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Brussels paves way to slap trade tariffs on Russia

EU countries on Friday began a process that could impose higher tariffs on Russian goods, ramping up the economic pressure on Moscow after its invasion of Ukraine.

Three EU diplomats said representatives of the member countries gave the green light to lift Russia’s privileges at the World Trade Organization.

Ukraine had asked WTO members on Thursday to remove Russia’s trade benefits and even consider kicking the country out of the WTO.

The WTO is founded upon the General Agreement on Tariffs and Trade (GATT), under which member countries impose baseline duties that are the same for everyone. This concept of equality is called the “most-favored-nation” treatment. Countries may suspend the most-favored-nation clause without being sued at the WTO’s international trade court if they appeal to the exemption of “essential security interests” in the GATT.

Europe’s decision to do so paves the way for Brussels to hit Russia’s exports of goods to the bloc, worth €79 billion in 2020, with either an import ban or steep tariffs, adding to Russia’s financial pain after several sanctions already imposed by the EU and other leading economies.  

The EU is Russia’s biggest trading partner, accounting for 37 percent of the country’s total trade in goods in 2020. 

A European Commission spokesperson confirmed broad support within the Council’s trade policy committee “would justify the non-application of the most-favored-nation vis-à-vis Russia.”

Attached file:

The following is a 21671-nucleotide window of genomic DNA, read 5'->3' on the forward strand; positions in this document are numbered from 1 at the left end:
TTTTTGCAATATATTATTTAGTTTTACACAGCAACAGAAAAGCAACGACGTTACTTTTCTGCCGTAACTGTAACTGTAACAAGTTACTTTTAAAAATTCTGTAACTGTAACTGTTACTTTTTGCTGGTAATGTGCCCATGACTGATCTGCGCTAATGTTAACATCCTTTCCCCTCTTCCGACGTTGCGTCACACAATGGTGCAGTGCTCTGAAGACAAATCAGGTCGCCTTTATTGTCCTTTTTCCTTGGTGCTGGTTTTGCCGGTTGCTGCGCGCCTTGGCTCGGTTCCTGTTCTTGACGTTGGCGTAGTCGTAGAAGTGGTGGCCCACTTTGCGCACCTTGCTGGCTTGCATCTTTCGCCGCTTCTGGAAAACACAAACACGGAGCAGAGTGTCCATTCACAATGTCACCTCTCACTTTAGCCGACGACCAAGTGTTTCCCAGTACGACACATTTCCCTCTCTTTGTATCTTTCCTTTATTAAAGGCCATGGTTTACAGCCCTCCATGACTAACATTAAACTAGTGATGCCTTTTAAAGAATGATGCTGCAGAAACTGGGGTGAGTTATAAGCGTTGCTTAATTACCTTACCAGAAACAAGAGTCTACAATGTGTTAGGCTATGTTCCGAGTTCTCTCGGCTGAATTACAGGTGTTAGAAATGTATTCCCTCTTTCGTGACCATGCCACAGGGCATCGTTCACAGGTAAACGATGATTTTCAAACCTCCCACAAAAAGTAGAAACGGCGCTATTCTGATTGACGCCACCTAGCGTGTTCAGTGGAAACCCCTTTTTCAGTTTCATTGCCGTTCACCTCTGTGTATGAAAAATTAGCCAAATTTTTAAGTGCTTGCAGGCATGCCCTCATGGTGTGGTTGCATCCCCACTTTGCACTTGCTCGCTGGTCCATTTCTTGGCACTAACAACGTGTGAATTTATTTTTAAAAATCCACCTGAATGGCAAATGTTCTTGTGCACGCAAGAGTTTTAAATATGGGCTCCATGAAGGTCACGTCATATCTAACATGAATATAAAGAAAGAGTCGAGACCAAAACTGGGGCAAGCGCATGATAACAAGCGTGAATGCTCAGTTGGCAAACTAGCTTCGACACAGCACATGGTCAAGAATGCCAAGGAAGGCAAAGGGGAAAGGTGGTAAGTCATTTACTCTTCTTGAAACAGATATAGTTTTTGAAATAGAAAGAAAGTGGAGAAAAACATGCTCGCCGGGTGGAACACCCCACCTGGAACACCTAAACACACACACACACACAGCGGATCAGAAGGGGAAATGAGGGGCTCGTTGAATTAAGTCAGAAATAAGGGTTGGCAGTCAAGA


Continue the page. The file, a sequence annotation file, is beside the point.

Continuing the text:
“There was strong support to work with like-minded countries on a joint statement and a willingness to take appropriate trade measures as an action,” the spokesperson added.

Brussels is set to make a political statement, probably later Friday, and is also coordinating with Washington. The U.S. is still considering the move internally, according to a spokesperson of the U.S. Trade Representative. 

This does not mean, however, that Russia will face the new duties overnight. The EU’s announcement follows a similar move by Canada, which was the first country to unilaterally ban Russia and Belarus from the most-favored-nation treatment on Thursday. Canada is now slapping a 35 percent blanket duty on all Russian and Belarusian imports.

In contrast to Canada however, Brussels doesn’t have an alternative tariff system to fall back on. Therefore, if the EU were to remove Russia from its preferential treatment at the WTO, this wouldn’t immediately trigger higher tariffs.

The EU is now considering options such as import bans or alternative tariffs on certain Russian goods. These would be part of an upcoming sanction package rather than a new trade law. Now that EU countries have given the political nod, the Commission will start drafting the legal texts.

Two of the diplomats warned Friday’s meeting was not a formal green light, as EU countries’ final approval still depends on what specific measures will be taken. “Politically there is more or less a green light, but there are still a lot of technical and practical questions,” said one.

Leonie Kijewski and Doug Palmer contributed reporting.

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